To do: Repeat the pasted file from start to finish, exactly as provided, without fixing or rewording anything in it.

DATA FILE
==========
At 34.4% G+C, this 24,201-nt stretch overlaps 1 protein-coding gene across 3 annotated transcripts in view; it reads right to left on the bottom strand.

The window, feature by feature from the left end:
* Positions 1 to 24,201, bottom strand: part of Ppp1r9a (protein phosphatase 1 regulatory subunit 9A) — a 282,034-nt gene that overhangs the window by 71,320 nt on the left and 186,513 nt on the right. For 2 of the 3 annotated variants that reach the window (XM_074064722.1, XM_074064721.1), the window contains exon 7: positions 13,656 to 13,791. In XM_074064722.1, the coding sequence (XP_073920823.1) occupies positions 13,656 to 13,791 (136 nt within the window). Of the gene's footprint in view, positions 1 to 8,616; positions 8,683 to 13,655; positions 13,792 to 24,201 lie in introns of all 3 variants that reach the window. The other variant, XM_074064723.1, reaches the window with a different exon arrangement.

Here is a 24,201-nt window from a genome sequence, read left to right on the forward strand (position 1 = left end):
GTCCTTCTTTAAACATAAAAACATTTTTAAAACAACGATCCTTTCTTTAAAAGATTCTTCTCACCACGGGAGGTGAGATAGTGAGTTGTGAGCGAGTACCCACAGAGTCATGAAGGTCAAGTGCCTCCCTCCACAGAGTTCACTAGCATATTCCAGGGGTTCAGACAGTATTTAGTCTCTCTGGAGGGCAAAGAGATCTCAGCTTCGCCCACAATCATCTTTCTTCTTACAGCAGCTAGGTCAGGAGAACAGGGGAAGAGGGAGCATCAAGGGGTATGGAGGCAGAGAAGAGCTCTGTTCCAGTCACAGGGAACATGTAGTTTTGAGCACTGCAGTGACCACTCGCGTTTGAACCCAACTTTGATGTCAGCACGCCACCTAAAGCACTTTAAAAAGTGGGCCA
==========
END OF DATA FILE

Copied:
At 34.4% G+C, this 24,201-nt stretch overlaps 1 protein-coding gene across 3 annotated transcripts in view; it reads right to left on the bottom strand.

The window, feature by feature from the left end:
* Positions 1 to 24,201, bottom strand: part of Ppp1r9a (protein phosphatase 1 regulatory subunit 9A) — a 282,034-nt gene that overhangs the window by 71,320 nt on the left and 186,513 nt on the right. For 2 of the 3 annotated variants that reach the window (XM_074064722.1, XM_074064721.1), the window contains exon 7: positions 13,656 to 13,791. In XM_074064722.1, the coding sequence (XP_073920823.1) occupies positions 13,656 to 13,791 (136 nt within the window). Of the gene's footprint in view, positions 1 to 8,616; positions 8,683 to 13,655; positions 13,792 to 24,201 lie in introns of all 3 variants that reach the window. The other variant, XM_074064723.1, reaches the window with a different exon arrangement.

Here is a 24,201-nt window from a genome sequence, read left to right on the forward strand (position 1 = left end):
GTCCTTCTTTAAACATAAAAACATTTTTAAAACAACGATCCTTTCTTTAAAAGATTCTTCTCACCACGGGAGGTGAGATAGTGAGTTGTGAGCGAGTACCCACAGAGTCATGAAGGTCAAGTGCCTCCCTCCACAGAGTTCACTAGCATATTCCAGGGGTTCAGACAGTATTTAGTCTCTCTGGAGGGCAAAGAGATCTCAGCTTCGCCCACAATCATCTTTCTTCTTACAGCAGCTAGGTCAGGAGAACAGGGGAAGAGGGAGCATCAAGGGGTATGGAGGCAGAGAAGAGCTCTGTTCCAGTCACAGGGAACATGTAGTTTTGAGCACTGCAGTGACCACTCGCGTTTGAACCCAACTTTGATGTCAGCACGCCACCTAAAGCACTTTAAAAAGTGGGCCA